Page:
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How is Your Sleep Hygiene?

Submitted by Ashley Simons

Edited by Marcia Bristow MS RDN CSSD CD

Sleep is often taken for granted and undervalued. While it is recommended that adults receive 7-9 hours of sleep per night, only about 48% of adults actually achieve an amount of sleep that falls within that range.1 As for the remaining adults, 26% receive an average of 6-7 hours per night and the other 20% obtain 6 hours or less.1 This is a huge problem considering that sleep deprivation can be a stepping-stone to a variety of health issues including heart disease, hypertension, cerebrovascular disease, and obesity.1,2 Sleep hygiene refers to practices that enable people to achieve optimal sleep quality.3

Our sleep quality has diminished over time, coinciding with people working more and increased use of technology.1 Work, family, and other obligations can often take up most of our time, leaving sleep as more of a luxury rather than the necessity it is. Both the quantity and quality of sleep are important. Stress is often a contributor to poor sleep quality and can derive from a variety of circumstances, such as phone alerts in the middle of the night as well as uncompleted assignments or tasks.4 With adequate sleep we think more clearly and efficiently throughout the day. When sleep deprived, it is easier to make poor lifestyle choices, especially regarding food. A sleep-deprived brain may actually crave foods that are high-calorie and promote weight-gain.2

If you keep your brain deprived of its 7-9 hours, you could be putting yourself at risk for a variety of health complications.1,2 Some of the leading causes of death are related to heart health, which sleep directly impacts.1 People often rely on caffeine, which correlates to poor sleep.5 A study on college students demonstrated that those with poor sleep hygiene also drank caffeinated beverages regularly.5 Poor quality of sleep often leads to consumption caffeine – a cycle that can be difficult to break.5 Stimulants, like caffeine, can keep you alert day and night. Caffeine dependence and ongoing lack of sleep can be hazardous to your health.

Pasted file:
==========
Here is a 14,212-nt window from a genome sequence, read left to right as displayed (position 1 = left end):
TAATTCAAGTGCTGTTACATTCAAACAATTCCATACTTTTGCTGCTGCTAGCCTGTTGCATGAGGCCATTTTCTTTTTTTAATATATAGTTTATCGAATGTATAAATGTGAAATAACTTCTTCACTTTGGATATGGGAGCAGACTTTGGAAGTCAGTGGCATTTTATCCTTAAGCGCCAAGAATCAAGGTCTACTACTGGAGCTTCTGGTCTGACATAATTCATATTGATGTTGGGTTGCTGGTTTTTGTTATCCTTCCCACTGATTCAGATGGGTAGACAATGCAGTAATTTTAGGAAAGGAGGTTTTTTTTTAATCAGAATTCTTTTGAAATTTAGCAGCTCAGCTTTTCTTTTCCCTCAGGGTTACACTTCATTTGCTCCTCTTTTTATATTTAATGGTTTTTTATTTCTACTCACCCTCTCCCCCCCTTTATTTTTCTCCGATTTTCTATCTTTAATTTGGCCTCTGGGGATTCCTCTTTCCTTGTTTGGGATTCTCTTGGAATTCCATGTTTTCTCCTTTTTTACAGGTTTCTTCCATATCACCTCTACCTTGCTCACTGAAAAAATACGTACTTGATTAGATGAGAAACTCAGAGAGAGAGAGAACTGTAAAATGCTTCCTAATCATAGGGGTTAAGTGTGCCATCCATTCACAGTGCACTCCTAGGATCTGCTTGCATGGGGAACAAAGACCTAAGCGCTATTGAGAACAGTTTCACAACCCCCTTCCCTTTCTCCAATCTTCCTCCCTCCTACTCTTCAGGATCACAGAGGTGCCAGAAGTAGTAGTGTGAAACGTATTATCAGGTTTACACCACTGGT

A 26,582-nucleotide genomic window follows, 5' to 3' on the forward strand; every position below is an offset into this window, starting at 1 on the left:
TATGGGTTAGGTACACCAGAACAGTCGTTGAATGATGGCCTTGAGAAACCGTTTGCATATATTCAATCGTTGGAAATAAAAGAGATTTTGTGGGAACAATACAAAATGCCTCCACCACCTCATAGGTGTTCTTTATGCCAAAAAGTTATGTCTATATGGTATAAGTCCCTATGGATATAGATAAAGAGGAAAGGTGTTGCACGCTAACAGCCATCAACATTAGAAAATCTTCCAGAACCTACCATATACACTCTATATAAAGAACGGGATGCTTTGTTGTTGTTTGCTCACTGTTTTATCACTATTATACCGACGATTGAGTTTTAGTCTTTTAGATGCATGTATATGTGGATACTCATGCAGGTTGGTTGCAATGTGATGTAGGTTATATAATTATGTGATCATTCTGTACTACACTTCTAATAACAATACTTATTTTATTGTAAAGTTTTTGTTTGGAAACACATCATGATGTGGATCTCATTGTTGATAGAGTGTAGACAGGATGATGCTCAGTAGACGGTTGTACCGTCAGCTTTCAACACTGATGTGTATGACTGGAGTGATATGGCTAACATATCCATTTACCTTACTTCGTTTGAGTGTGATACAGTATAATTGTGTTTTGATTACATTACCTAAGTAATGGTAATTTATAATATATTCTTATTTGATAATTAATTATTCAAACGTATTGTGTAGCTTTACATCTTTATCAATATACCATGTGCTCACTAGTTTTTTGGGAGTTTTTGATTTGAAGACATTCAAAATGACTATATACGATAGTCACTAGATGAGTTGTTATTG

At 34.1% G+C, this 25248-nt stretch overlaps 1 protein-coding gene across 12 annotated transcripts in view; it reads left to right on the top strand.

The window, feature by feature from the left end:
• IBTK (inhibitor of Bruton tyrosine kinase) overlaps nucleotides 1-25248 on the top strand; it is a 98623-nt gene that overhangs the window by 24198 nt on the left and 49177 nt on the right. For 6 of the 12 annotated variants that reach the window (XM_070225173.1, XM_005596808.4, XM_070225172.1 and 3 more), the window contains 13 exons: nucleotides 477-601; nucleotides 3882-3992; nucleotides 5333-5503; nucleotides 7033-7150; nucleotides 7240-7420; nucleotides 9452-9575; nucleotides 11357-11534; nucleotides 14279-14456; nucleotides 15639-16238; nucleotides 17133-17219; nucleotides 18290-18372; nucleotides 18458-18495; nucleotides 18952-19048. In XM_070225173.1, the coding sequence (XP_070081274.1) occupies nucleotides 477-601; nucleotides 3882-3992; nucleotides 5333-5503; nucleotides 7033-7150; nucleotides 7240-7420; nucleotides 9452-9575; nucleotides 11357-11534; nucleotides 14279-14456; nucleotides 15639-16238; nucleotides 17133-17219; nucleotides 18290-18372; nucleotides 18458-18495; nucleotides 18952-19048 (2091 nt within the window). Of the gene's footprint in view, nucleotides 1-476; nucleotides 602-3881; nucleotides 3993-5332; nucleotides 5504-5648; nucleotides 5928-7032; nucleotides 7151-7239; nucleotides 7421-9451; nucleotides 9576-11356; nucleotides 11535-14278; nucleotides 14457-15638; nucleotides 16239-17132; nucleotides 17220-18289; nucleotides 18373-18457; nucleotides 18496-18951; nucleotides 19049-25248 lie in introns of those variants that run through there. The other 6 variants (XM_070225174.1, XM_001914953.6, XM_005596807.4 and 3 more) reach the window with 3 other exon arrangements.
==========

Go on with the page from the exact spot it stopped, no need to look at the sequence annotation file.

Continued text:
There are several techniques to enhance sleep hygiene. Engaging in meditation practices such as abdominal breathing and guided imagery or establishing a daily exercise routine and healthy eating pattern can be useful in decreasing stress and increasing sleep quality.4 Decreasing or eliminating consumption of caffeinated beverages can substantially improve sleep quality.4,5 Sleep is essential and making time for it will help to improve your overall health.1,2

References:

  1. Covassin N, Singh P. Sleep duration and cardiovascular disease risk. Sleep Medicine Clinics. 2016;11(1):81-89.
  2. Greer SM, Goldstein AN, Walker MP. The impact of sleep deprivation on food desire in the human brain. Nature Communications. 2013;4.
  3. Buysse DJ. Sleep health: can we define it? Does it matter? Sleep. 2014;37(1):9-17.
  4. Royal K, Hunt S, Borst L, Gerard M. Sleep hygiene among veterinary medical students. J Education and Health Promotion. 2018;7(1)47.
  5. Lohsoonthorn V, Khidir H, Casillas G, Lertmaharit S, Tadesse MG, Pensuksan WC, Rattananupong T, Gelaye B, Williams MA. Sleep quality and sleep patters in relation to consumption of energy drinks, caffeinated beverages, and other stimulants among Thai college students. Sleep and Breathing. 2014;17(3):1017-1028.

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